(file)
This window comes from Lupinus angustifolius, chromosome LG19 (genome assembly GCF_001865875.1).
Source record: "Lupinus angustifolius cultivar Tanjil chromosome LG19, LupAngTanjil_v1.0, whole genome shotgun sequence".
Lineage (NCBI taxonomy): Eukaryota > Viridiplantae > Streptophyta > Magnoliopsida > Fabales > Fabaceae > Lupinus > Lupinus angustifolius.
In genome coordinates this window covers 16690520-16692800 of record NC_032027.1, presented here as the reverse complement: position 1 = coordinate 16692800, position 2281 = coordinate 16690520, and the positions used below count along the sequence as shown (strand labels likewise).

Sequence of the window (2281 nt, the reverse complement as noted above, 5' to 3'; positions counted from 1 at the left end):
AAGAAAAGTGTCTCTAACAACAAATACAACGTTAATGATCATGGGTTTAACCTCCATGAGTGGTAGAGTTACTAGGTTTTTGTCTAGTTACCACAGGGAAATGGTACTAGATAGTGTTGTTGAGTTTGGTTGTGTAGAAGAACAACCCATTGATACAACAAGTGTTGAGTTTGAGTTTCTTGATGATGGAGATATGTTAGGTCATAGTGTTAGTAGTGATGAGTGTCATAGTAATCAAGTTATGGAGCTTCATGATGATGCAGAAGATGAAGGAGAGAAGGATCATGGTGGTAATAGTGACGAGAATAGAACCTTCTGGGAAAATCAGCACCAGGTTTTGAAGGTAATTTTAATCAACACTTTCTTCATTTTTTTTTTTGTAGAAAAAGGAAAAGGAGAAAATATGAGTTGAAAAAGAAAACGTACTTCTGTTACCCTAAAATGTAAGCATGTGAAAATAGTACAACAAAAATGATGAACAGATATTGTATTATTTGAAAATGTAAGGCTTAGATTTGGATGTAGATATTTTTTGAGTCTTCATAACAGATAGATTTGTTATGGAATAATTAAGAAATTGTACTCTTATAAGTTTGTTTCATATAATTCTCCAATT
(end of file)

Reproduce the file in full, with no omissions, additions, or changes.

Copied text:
This window comes from Lupinus angustifolius, chromosome LG19 (genome assembly GCF_001865875.1).
Source record: "Lupinus angustifolius cultivar Tanjil chromosome LG19, LupAngTanjil_v1.0, whole genome shotgun sequence".
Lineage (NCBI taxonomy): Eukaryota > Viridiplantae > Streptophyta > Magnoliopsida > Fabales > Fabaceae > Lupinus > Lupinus angustifolius.
In genome coordinates this window covers 16690520-16692800 of record NC_032027.1, presented here as the reverse complement: position 1 = coordinate 16692800, position 2281 = coordinate 16690520, and the positions used below count along the sequence as shown (strand labels likewise).

Sequence of the window (2281 nt, the reverse complement as noted above, 5' to 3'; positions counted from 1 at the left end):
AAGAAAAGTGTCTCTAACAACAAATACAACGTTAATGATCATGGGTTTAACCTCCATGAGTGGTAGAGTTACTAGGTTTTTGTCTAGTTACCACAGGGAAATGGTACTAGATAGTGTTGTTGAGTTTGGTTGTGTAGAAGAACAACCCATTGATACAACAAGTGTTGAGTTTGAGTTTCTTGATGATGGAGATATGTTAGGTCATAGTGTTAGTAGTGATGAGTGTCATAGTAATCAAGTTATGGAGCTTCATGATGATGCAGAAGATGAAGGAGAGAAGGATCATGGTGGTAATAGTGACGAGAATAGAACCTTCTGGGAAAATCAGCACCAGGTTTTGAAGGTAATTTTAATCAACACTTTCTTCATTTTTTTTTTTGTAGAAAAAGGAAAAGGAGAAAATATGAGTTGAAAAAGAAAACGTACTTCTGTTACCCTAAAATGTAAGCATGTGAAAATAGTACAACAAAAATGATGAACAGATATTGTATTATTTGAAAATGTAAGGCTTAGATTTGGATGTAGATATTTTTTGAGTCTTCATAACAGATAGATTTGTTATGGAATAATTAAGAAATTGTACTCTTATAAGTTTGTTTCATATAATTCTCCAATT